I've altered my page on the Highland Clearances as I am currently working through the following for the history -
Professor Eric Richards The Highland Clearances
Professor Eric Richards Patrick Sellar and the Highland Clearances
ed. R. J. Adam Papers on the Sutherland Estate Management 1802- 1816
and the Sutherland estate papers held in the National Library of Scotland
the Sutherland estate seems paternalistic, patronising and often incompetent but not all that bad. It was certainly not involved with arbitrary ethnic cleansing as far too many believe.
Large parts of Mark Rugg Gunn's Chapter 17 are questionable; not least 'The way was now clear for the wholesale Sutherland clearances, a chapter of tragedy and inhumanity as black as any in Scottish history and nowhere did the axe fall more heavily than on the land of the Gunns' Page 211.
Hmm. The whole estate was treated equally as shown by the archives so it's not just the Gunns. And certainly all those involved with the later evictions were offered land on the coast in the fishing villages (mainly in Helmsdale or Brora) or other options (and the earlier evictions were also treated with humanity but less competence) - in exchange; and had free rent for over a year before they were evicted, and rent arrears were wiped and lots more.
It is, of course, a fine thing to seek Scottish ancestry, and engaging with all aspects of Scottish history and culture is to be encouraged – but it must be done in the full knowledge that much of the mythology about clans, surnames, tartans and the like is just that.
Dr Bruce Durie.
'What is a Clan' is an excellent article by Dr Bruce Durie (previously Professor of Genealogy at Strathclyde University) published by Bletherskite http://www.bletherskite.net/2013/10/04/what-is-a-clan-by-dr-bruce-durie/#comment-21492 . It is concerned with - and shares much of my views about - the myths in Clan history / genealogy.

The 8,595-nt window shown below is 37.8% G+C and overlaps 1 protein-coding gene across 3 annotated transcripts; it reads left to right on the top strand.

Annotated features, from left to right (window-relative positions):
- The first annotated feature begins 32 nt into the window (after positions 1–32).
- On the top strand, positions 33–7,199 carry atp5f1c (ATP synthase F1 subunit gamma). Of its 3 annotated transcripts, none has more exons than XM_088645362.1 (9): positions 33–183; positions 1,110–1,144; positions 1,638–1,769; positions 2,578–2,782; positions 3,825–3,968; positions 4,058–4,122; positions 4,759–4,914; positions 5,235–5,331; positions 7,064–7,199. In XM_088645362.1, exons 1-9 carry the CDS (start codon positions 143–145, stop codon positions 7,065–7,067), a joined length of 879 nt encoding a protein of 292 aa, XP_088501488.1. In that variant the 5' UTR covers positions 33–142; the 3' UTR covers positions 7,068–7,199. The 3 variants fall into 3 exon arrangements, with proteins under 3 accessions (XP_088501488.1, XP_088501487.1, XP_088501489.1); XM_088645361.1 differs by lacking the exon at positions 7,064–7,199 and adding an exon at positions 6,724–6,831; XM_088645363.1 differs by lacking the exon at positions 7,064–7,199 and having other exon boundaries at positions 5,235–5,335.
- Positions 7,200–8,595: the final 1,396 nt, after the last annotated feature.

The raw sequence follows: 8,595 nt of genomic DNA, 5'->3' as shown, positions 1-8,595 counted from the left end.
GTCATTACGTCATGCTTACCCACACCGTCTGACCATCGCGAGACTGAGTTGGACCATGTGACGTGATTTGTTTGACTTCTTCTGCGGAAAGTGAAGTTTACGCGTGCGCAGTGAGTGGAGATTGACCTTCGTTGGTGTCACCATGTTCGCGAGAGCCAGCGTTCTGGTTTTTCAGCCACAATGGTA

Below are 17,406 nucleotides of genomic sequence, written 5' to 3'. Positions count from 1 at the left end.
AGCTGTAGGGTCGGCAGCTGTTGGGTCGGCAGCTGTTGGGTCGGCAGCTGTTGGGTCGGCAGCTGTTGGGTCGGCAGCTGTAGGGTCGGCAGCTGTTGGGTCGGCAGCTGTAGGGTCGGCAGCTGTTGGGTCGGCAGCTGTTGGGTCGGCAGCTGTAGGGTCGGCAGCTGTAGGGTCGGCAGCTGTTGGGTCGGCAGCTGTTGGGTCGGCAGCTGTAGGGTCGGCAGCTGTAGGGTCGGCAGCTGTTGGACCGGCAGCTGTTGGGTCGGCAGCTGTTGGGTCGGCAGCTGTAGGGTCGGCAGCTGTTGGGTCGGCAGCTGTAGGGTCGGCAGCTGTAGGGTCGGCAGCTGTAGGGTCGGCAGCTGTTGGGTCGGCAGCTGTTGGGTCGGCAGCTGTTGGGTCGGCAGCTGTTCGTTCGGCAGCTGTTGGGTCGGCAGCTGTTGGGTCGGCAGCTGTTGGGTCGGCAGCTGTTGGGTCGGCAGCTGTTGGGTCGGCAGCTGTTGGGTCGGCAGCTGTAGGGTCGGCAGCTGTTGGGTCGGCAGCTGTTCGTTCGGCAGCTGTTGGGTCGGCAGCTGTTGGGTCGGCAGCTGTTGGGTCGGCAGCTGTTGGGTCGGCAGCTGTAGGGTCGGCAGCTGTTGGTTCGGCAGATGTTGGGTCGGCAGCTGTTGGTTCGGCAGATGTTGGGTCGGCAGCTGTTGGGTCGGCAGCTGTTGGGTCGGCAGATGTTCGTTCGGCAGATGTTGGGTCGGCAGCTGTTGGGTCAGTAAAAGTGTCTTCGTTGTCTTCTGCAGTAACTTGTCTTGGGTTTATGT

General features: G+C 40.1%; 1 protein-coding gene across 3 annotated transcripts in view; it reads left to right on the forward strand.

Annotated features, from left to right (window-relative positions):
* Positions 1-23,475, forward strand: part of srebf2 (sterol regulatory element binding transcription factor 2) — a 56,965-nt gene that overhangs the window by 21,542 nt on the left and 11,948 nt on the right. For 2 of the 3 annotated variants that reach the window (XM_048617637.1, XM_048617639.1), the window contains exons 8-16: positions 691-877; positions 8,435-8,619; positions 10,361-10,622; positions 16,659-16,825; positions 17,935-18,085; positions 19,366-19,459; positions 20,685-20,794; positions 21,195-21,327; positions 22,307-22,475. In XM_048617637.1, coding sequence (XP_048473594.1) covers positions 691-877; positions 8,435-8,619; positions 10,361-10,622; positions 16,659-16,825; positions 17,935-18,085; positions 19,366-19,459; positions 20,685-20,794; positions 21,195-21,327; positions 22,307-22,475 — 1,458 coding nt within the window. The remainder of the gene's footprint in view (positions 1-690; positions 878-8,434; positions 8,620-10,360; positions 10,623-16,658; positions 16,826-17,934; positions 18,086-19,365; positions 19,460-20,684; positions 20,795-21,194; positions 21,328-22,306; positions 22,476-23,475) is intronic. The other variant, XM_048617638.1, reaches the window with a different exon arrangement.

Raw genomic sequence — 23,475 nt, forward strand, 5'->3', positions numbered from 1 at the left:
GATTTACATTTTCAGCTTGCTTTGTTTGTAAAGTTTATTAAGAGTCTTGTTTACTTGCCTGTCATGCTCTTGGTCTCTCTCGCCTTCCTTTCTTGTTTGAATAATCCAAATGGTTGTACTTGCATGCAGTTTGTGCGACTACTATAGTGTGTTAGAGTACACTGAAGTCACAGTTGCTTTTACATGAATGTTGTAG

A flavour of the article is as follows -
3. Clans were territorial, accepting the authority of the dominant local grouping and looking to that chief as the patriarch, head, principal landowner, defender, military commander and dispenser of justice. Dependent families and individuals would often adopt the clan name as an indicator of affiliation and fealty to the Chief, so very often there is no genetic descent from a common ancestor or from the chiefly house – a vexed issue in the modern day of DNA test and genetic genealogy.
4.The first known divisions of Scotland (other than the “tribes” identified second-hand in Ptolemy’s Geography and Tacitus’s Agricola) were territorial, but with some reference to kinship
5. Actual kinship was not the issue so much as geographical co-locality. The original concept of heritage bound up with the clan was not surname. At this point, and well into the 13th Century, surnames (in the sense of passing unchanged from fathers to sons) were a rarity.
And a lot more - it is obvious how it fits much of the Gunn history on this website. I shall incorporate the key passages on to the relevant webpages...